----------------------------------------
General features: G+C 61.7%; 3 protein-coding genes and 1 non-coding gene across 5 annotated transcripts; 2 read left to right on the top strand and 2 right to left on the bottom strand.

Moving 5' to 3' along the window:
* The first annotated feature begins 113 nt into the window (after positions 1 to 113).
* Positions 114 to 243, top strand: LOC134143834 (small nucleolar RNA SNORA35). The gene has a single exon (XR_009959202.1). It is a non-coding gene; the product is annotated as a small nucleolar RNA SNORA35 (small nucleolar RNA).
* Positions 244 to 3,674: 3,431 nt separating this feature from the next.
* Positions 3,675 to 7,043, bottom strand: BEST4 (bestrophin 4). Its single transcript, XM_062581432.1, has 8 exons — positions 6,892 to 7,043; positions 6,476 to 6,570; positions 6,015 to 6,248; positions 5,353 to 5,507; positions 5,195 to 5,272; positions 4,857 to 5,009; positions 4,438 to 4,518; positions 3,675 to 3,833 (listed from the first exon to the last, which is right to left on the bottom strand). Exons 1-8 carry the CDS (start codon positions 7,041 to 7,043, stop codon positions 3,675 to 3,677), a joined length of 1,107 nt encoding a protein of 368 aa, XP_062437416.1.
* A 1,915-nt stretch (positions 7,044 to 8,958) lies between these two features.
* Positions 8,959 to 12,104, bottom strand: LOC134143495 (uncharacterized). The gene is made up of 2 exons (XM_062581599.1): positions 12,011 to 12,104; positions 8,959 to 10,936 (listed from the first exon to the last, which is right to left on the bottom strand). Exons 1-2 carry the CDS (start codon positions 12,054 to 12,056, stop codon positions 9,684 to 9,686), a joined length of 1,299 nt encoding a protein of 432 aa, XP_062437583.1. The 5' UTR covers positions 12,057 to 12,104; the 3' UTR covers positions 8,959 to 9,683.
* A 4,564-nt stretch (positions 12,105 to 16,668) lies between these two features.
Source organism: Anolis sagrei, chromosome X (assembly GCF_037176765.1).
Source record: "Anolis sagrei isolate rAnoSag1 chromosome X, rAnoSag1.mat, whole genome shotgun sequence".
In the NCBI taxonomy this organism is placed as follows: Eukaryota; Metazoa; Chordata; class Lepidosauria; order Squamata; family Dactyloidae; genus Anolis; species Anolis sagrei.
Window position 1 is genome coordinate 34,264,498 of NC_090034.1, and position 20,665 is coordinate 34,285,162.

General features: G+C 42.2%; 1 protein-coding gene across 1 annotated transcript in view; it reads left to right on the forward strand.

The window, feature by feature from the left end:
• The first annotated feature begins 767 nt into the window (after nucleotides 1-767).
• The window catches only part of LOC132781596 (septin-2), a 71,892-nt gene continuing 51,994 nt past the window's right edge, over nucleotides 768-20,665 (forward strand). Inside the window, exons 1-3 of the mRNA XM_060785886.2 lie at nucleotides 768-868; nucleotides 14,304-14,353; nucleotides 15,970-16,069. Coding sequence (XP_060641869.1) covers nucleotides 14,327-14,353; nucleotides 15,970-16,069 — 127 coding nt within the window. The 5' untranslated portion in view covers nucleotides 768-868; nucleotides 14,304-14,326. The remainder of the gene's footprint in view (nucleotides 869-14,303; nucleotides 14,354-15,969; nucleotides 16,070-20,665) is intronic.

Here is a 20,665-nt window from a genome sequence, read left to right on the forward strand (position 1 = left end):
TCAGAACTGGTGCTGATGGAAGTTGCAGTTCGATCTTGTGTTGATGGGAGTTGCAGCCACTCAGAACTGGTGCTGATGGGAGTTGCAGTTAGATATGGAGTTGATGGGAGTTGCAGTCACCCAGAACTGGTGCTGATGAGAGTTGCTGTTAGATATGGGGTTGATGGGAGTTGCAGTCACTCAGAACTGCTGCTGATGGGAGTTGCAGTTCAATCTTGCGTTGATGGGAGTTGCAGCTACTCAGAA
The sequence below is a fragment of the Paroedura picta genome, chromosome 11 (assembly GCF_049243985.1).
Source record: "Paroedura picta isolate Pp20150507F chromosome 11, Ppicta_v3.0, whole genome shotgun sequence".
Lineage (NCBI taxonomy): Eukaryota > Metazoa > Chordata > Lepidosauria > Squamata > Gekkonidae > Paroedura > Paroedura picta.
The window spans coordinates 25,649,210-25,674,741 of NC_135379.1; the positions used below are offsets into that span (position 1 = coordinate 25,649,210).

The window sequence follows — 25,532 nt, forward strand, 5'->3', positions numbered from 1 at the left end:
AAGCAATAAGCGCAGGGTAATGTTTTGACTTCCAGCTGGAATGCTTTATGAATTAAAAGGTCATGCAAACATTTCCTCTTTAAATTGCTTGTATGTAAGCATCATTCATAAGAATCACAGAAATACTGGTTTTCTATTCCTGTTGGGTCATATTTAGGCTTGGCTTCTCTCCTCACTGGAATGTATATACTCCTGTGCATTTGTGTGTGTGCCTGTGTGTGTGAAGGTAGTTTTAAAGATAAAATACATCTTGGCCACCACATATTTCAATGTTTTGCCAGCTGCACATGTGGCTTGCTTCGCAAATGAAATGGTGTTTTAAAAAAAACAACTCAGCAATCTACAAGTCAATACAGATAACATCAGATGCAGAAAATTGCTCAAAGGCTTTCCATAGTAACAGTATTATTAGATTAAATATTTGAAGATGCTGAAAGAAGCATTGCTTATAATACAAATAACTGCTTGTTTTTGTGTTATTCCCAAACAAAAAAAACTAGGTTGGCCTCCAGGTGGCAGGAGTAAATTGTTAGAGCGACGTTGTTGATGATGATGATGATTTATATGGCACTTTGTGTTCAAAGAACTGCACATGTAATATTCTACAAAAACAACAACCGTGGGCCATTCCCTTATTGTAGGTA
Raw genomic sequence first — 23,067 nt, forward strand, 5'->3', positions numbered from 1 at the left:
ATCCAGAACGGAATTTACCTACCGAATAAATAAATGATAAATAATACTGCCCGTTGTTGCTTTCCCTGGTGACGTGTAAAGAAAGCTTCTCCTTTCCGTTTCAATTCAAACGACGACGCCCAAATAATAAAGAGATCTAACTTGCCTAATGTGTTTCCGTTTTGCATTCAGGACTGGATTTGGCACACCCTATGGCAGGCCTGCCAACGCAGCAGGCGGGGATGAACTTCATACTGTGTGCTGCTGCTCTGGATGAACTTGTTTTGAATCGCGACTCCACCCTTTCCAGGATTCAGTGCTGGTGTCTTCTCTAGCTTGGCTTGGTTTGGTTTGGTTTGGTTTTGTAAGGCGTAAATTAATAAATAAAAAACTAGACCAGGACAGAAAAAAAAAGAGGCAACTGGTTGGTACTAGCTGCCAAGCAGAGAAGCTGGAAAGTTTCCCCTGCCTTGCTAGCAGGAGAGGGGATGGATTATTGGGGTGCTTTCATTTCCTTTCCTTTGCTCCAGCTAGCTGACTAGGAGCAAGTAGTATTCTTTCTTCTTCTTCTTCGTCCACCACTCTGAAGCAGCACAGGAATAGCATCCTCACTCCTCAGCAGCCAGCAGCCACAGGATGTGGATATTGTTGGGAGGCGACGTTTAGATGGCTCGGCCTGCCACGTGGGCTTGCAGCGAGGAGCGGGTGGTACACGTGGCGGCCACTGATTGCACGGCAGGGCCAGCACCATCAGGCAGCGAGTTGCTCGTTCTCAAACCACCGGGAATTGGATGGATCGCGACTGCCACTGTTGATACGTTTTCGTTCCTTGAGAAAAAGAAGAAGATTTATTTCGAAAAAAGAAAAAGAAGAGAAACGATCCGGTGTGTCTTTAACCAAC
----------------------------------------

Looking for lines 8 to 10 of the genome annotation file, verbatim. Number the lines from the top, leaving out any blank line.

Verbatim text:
* Positions 8,959 to 12,104, bottom strand: LOC134143495 (uncharacterized). The gene is made up of 2 exons (XM_062581599.1): positions 12,011 to 12,104; positions 8,959 to 10,936 (listed from the first exon to the last, which is right to left on the bottom strand). Exons 1-2 carry the CDS (start codon positions 12,054 to 12,056, stop codon positions 9,684 to 9,686), a joined length of 1,299 nt encoding a protein of 432 aa, XP_062437583.1. The 5' UTR covers positions 12,057 to 12,104; the 3' UTR covers positions 8,959 to 9,683.
* A 4,564-nt stretch (positions 12,105 to 16,668) lies between these two features.
Source organism: Anolis sagrei, chromosome X (assembly GCF_037176765.1).